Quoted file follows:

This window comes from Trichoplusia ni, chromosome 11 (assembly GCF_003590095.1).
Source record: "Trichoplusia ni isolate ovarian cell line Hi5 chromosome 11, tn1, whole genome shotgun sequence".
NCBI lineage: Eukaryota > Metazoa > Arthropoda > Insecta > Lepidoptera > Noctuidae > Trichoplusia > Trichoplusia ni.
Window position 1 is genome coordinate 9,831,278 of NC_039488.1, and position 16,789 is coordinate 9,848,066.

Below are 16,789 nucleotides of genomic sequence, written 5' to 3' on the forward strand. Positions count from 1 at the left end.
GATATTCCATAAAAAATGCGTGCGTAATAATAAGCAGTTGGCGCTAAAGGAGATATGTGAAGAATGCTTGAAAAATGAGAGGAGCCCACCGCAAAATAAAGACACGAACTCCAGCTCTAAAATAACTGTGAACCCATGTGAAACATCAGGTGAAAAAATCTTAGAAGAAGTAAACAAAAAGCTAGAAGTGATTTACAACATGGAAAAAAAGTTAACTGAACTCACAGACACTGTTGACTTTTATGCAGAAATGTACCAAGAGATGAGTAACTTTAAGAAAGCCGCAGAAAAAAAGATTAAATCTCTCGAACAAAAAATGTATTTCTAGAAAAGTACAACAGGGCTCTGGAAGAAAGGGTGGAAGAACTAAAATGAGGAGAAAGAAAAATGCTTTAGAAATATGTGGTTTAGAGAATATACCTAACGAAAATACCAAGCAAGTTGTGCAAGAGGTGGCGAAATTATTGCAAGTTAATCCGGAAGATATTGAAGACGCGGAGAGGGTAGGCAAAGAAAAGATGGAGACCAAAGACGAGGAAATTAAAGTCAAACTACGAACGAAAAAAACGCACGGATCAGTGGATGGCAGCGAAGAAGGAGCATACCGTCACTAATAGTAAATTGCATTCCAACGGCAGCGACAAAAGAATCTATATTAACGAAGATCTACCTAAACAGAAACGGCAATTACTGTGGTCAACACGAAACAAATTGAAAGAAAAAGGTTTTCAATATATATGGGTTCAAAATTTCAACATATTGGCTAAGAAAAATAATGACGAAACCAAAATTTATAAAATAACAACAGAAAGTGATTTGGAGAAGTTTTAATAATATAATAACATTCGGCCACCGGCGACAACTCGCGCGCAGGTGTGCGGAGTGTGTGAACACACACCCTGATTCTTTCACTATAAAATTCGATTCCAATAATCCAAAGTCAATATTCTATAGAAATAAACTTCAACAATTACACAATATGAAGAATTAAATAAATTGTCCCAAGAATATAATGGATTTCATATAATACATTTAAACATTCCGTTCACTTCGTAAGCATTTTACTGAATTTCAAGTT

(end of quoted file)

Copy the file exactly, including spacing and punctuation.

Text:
This window comes from Trichoplusia ni, chromosome 11 (assembly GCF_003590095.1).
Source record: "Trichoplusia ni isolate ovarian cell line Hi5 chromosome 11, tn1, whole genome shotgun sequence".
NCBI lineage: Eukaryota > Metazoa > Arthropoda > Insecta > Lepidoptera > Noctuidae > Trichoplusia > Trichoplusia ni.
Window position 1 is genome coordinate 9,831,278 of NC_039488.1, and position 16,789 is coordinate 9,848,066.

Below are 16,789 nucleotides of genomic sequence, written 5' to 3' on the forward strand. Positions count from 1 at the left end.
GATATTCCATAAAAAATGCGTGCGTAATAATAAGCAGTTGGCGCTAAAGGAGATATGTGAAGAATGCTTGAAAAATGAGAGGAGCCCACCGCAAAATAAAGACACGAACTCCAGCTCTAAAATAACTGTGAACCCATGTGAAACATCAGGTGAAAAAATCTTAGAAGAAGTAAACAAAAAGCTAGAAGTGATTTACAACATGGAAAAAAAGTTAACTGAACTCACAGACACTGTTGACTTTTATGCAGAAATGTACCAAGAGATGAGTAACTTTAAGAAAGCCGCAGAAAAAAAGATTAAATCTCTCGAACAAAAAATGTATTTCTAGAAAAGTACAACAGGGCTCTGGAAGAAAGGGTGGAAGAACTAAAATGAGGAGAAAGAAAAATGCTTTAGAAATATGTGGTTTAGAGAATATACCTAACGAAAATACCAAGCAAGTTGTGCAAGAGGTGGCGAAATTATTGCAAGTTAATCCGGAAGATATTGAAGACGCGGAGAGGGTAGGCAAAGAAAAGATGGAGACCAAAGACGAGGAAATTAAAGTCAAACTACGAACGAAAAAAACGCACGGATCAGTGGATGGCAGCGAAGAAGGAGCATACCGTCACTAATAGTAAATTGCATTCCAACGGCAGCGACAAAAGAATCTATATTAACGAAGATCTACCTAAACAGAAACGGCAATTACTGTGGTCAACACGAAACAAATTGAAAGAAAAAGGTTTTCAATATATATGGGTTCAAAATTTCAACATATTGGCTAAGAAAAATAATGACGAAACCAAAATTTATAAAATAACAACAGAAAGTGATTTGGAGAAGTTTTAATAATATAATAACATTCGGCCACCGGCGACAACTCGCGCGCAGGTGTGCGGAGTGTGTGAACACACACCCTGATTCTTTCACTATAAAATTCGATTCCAATAATCCAAAGTCAATATTCTATAGAAATAAACTTCAACAATTACACAATATGAAGAATTAAATAAATTGTCCCAAGAATATAATGGATTTCATATAATACATTTAAACATTCCGTTCACTTCGTAAGCATTTTACTGAATTTCAAGTT